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Asia travel

From Manila to Taiwan, Star Cruises’ inaugural ‘Jewels of the South China Sea’ picks out some real gems

The five-night cruise visited Manila, the northern part of Luzon and Kaohsiung in the south of Taiwan, but Antony Otera would have preferred a little less shopping and a little more culture on the trip

PUBLISHED : Thursday, 27 April, 2017, 7:01pm
UPDATED : Thursday, 27 April, 2017, 7:01pm

We’re greeted with much fanfare when we arrive at Manila, the first port of call on Star Cruises’ inaugural “Jewels of the South China Sea” five-night cruise from Hong Kong. The colourful Banda Kawayan Pilipinas orchestra serenades us with Beatles classics played on musical instruments made from bamboo and other indigenous materials, while entertainers on stilts or dressed in tribal costumes dance to the beat of the drums.

First stop is the city’s historic core, where we find Rizal Park, a historical oasis in the heart of Manila, next to the Intramuros, or “walled city”. From there we visit San Agustin Church which, built between 1587 and 1604, is the oldest surviving church in the Philippines and a Unesco World Heritage site. A visit to Fort Santiago, a citadel built by the Spanish as both a defence structure and as a base of power, quickly follows.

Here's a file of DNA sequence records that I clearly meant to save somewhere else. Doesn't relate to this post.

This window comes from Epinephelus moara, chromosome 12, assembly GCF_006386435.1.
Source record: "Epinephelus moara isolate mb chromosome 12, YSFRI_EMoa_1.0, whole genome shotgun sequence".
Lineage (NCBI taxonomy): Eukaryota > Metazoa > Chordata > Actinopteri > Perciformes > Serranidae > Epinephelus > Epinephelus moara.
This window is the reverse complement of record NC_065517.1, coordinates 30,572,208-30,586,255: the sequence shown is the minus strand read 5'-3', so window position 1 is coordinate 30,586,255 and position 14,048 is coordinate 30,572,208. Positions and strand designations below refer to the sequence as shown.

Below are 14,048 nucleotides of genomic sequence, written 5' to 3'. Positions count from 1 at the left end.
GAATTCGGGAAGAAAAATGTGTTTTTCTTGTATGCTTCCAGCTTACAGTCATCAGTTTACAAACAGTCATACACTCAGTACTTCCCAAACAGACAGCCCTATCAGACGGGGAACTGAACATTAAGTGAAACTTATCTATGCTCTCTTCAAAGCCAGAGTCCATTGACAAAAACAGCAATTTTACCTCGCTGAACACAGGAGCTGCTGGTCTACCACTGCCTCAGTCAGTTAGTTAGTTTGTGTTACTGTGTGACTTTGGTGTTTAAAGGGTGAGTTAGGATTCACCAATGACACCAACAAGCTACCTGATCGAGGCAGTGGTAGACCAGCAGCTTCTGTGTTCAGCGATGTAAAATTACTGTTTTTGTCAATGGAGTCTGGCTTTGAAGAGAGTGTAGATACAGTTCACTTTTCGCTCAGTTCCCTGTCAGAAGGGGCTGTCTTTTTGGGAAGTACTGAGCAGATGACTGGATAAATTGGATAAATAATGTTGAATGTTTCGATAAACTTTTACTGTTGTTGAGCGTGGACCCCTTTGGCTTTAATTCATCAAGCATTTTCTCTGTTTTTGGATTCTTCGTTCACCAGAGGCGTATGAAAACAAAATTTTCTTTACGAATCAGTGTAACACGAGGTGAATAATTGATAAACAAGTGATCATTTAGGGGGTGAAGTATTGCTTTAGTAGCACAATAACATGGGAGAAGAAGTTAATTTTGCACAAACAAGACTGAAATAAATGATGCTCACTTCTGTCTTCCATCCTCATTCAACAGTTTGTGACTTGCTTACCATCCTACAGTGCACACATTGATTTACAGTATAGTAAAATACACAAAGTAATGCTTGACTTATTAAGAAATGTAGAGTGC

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A drive-by of Roxas Boulevard, Coconut Palace and the Cultural Centre gives us a now-you-see-it, now-you-don’t tour of downtown Manila before we head to the enormous SM Mall of Asia, credit cards and Philippine pesos at the ready for four and half hours of retail therapy. I would like to have seen a little more of the history of Manila but no one else seems to be complaining, as the members of our bus tour disperse to the various levels of the mall for lunch before indulging in some bargain hunting. Four and a half hours to shop may seem a little indulgent for some – me included – but when I mention this to a fellow tour member clutching a sizeable shopping bag filled with trinkets, I’m quickly reminded that shopping is a favourite Asian pastime. Several other tour members within earshot nod in agreement.